Expat-ish

Expat-ish
On the Beach

Tuesday, 12 February 2013

The Cape Town Triangle

Someone said to me the other day that you "work in Jo'burg and live in Cape Town". The comment was not referring to a commuter, but simply to the mindset of the 2 cities.

I have yet to visit Jo'burg but I am informed that it is a very vibrant, fast-moving city full of motivated people making big bucks, making changes. I have no idea how it compares to London, but let's assume for sake of this blog post that it is at least comparable (broadly) to the mindset and motivation in London.

I suppose you can't have beaches, sun, mountains, cafes and wineries without there being a downside.

The downside is doing business here or working here.The pace is slooooooooooooow. The attitude to sticking to deadlines, answering emails is the equivalent of a hippy looking at you through a dope haze, shrugging and saying: "Meh" before taking another puff.

My husband has had a crash course in slowing down- he used to work in the City of London, attached to his  Blackberry which normally had an American voice shouting out of it: "...and I want that YESTERDAY!!"

Here, there seem to be deadlines but mostly for decoration, you know, just something you say to end an email, a phrase to finish a conversation. Kind of like when you say, "I'll call you" after a date but you're not really sure if you will.

Most people from Jo'burg and overseas are convinced that Capetonian work practices would lead to quick unemployment in most other cities and countries.

I spent a signification portion of 2 months sending out my CV- mostly in Cape Town, very occasionally to London. Some emails I sent in November I have not had acknowledged, others have just responded (after 3 months) with: "Sorry for the late reply, I've been so busy." Busy? BUSY? If it took you 3 months to write 3 lines in acknowledgement, dude, you're not busy- you've just come out of a coma! Others reply enthusiastically, saying they'll be in touch soon. Whenever that may be...

 I'd begin to take it personally, if it weren't for the fact that people in other cities and countries are awake enough to give me reasoned and timely responses.

Even workmen (in a country with a 23.5% unemployment rate) are chilled about their response time, about when they will or will not turn up. It's ridiculous to BEG someone to come and fix your toilet (really).

It's so bad it's contagious. I had an interesting email in my inbox the other day, offering me a potential opportunity. My reaction?"Meh, I'll answer  that later..."

I've been try to find a reason for this inertia, this sloppiness, this relaxed attitude, this-well, frankly- rudeness in not getting back to people.

I have concluded that Cape Town, like Bermuda  has a triangle  However, in Cape Town's case it is a triangle where, rather than planes and people disappearing, emails vanish, deadlines disappear and the will to work, to do business simply dissipates.

Why? Well, if you met all your deadlines and answered all your emails, you'd run out of time to go to the beach, climb a mountain, eat some sushi, drink some wine and have a braai with friends.

It's because of the Cape Town Triangle that so many want to live here.

3 comments:

  1. I feel as though I am taking over your blog and for that I am sorry. But it so resonataes with me that I can't keep my fingers off the keyboard.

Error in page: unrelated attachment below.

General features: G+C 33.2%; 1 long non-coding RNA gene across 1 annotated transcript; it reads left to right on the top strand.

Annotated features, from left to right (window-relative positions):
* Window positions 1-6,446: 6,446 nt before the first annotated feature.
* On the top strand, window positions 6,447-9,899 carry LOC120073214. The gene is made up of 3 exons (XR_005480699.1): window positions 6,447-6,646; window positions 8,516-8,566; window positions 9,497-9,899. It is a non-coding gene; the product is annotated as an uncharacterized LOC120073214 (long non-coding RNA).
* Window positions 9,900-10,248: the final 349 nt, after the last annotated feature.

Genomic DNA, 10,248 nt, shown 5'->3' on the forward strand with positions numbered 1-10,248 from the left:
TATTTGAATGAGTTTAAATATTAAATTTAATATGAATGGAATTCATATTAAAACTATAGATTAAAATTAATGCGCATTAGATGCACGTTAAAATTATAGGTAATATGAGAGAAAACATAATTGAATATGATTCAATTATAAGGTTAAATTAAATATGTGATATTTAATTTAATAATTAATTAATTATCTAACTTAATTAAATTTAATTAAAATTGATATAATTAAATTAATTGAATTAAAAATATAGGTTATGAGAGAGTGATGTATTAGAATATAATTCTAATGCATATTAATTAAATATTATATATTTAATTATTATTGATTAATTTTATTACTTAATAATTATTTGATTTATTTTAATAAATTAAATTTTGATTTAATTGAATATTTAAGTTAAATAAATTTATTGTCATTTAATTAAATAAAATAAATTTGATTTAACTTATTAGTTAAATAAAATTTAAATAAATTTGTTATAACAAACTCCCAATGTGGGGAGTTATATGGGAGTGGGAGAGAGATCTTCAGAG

What you say is something I have found to be so true. My friends who live in South Africa ( not just CT) refer to it as African Time.
    My first experience with this was the same day I had arrived in SA for the first time. That was in Jo'burg. Still in a trance from the long flight, my friend hustled me off to Pick N PAY. While I followed her around in a total haze we finally arrived at the cahier with a cart full of groceries. As the cashier was checking us out, she frequently stopped to converse with the woman who was packing our things. So the stops in the check out procedure were frequent. When we finally finished, I asked my friend why it didn't bother her when they stopped working to chat and we waited. She said that no it didn't bother her as they were working in African time.
    My patience was worn so very thin.
    Another example from Cape Town. I email friends in CT and replies may come sometime in the following month. Drives me crazy.
    I guess I need to change my attitude and I can see why things just don't get done in a hurry.
    Thanks for another great blog. I will try not to take over the comments next time, Diane

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  2. This is so very true and funny!!! After living in London its quite a shock;) but then again when you think about it why spend your life running around like a headless chicken?!
    Ok I do admit that when I first lived there I nearly lost my patience quite a few times but my hubby kept telling me: remember where you are. You funnily enough get used to it and turn to African time yourself... I will be better prepared for the next move and will have funny stories for my friends.

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  3. hi Yvonne,
    Or should I rather say czesc Iwona :)
    I've just found your blog and I'm loving it! I'm Polish, living in Ireland, married to a South African and seriously considering moving to Cape Town as soon as possible. It's wonderful to read about your experiences and so reassuring to see a fellow European (and a Pole :) enjoying life in SA so much :) take care and I'll definitely be back

    Joanna

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